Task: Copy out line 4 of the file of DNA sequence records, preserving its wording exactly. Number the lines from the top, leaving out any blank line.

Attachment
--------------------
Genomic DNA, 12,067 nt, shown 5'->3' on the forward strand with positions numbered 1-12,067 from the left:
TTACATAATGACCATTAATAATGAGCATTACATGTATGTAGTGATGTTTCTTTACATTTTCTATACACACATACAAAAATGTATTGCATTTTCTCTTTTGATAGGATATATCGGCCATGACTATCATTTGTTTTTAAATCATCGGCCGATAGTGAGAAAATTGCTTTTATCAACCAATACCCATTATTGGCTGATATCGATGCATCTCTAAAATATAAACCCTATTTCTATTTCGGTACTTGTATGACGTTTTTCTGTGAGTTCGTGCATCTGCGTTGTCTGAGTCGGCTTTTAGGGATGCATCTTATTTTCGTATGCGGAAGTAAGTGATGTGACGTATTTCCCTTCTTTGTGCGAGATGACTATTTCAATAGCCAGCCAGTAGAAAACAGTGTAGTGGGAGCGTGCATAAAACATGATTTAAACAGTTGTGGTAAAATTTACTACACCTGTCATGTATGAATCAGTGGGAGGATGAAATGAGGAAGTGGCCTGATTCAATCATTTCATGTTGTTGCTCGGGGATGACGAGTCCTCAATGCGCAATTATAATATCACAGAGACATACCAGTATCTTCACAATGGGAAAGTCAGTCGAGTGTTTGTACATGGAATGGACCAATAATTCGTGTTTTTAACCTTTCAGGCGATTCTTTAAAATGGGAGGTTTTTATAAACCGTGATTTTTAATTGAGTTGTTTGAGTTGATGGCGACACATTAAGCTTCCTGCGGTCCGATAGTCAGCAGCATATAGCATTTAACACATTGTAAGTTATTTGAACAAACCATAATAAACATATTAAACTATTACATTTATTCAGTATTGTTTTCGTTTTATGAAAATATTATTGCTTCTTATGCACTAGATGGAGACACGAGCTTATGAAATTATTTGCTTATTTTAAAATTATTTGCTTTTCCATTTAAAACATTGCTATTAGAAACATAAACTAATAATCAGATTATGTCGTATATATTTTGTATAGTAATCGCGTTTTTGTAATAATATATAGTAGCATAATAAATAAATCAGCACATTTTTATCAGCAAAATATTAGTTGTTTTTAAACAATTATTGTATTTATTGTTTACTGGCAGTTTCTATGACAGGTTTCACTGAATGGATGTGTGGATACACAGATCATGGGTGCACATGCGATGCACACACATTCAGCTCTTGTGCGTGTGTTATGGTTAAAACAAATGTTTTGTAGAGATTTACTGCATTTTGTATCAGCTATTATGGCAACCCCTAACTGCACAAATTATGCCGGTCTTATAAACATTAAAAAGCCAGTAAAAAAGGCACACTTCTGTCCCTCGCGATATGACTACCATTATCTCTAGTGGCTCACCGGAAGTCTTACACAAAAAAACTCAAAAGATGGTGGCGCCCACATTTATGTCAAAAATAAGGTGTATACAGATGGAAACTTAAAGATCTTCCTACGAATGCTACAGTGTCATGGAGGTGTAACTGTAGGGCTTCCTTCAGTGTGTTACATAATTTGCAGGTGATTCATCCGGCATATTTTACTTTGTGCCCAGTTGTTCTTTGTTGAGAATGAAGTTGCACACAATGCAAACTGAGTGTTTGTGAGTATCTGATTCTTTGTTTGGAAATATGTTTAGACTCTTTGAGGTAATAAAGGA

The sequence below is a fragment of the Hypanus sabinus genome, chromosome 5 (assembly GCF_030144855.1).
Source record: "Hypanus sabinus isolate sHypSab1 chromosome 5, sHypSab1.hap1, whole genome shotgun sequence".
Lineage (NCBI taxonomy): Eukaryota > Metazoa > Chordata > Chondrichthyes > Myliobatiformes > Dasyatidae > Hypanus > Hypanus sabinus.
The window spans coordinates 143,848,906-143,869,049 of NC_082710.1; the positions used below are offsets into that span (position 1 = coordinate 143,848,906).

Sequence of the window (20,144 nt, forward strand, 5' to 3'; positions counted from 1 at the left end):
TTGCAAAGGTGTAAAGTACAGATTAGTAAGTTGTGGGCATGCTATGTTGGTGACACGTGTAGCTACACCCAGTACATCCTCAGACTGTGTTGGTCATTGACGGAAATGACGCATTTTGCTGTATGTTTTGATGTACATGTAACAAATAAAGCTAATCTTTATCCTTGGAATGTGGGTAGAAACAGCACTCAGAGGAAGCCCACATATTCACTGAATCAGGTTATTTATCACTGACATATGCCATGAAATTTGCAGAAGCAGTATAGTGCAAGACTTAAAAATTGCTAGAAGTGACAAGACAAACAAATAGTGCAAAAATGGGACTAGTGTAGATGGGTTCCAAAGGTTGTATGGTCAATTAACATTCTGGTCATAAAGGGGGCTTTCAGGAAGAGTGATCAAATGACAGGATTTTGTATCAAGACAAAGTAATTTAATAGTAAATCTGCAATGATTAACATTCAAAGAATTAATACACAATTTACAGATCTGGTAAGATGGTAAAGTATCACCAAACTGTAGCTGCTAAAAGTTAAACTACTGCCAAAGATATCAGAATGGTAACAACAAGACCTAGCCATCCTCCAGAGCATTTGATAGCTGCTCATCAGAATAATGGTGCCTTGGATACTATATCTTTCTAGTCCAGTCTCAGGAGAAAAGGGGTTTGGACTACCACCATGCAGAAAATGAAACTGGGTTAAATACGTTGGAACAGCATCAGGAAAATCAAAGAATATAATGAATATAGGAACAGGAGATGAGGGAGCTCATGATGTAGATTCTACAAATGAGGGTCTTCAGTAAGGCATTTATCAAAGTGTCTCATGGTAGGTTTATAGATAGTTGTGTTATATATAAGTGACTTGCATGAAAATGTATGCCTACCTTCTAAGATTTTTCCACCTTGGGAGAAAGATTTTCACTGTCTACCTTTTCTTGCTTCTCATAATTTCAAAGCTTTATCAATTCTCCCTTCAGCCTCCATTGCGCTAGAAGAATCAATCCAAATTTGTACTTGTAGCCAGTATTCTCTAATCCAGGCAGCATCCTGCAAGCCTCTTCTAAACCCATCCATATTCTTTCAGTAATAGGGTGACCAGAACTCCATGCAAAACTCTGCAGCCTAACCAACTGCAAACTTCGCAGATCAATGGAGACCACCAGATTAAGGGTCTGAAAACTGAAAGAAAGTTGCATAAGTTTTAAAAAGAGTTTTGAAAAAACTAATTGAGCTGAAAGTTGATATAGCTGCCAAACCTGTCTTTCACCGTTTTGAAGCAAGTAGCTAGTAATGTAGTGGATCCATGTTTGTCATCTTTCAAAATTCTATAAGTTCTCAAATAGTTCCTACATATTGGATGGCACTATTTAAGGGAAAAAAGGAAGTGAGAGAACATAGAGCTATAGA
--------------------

Source record: "Hypanus sabinus isolate sHypSab1 chromosome 5, sHypSab1.hap1, whole genome shotgun sequence".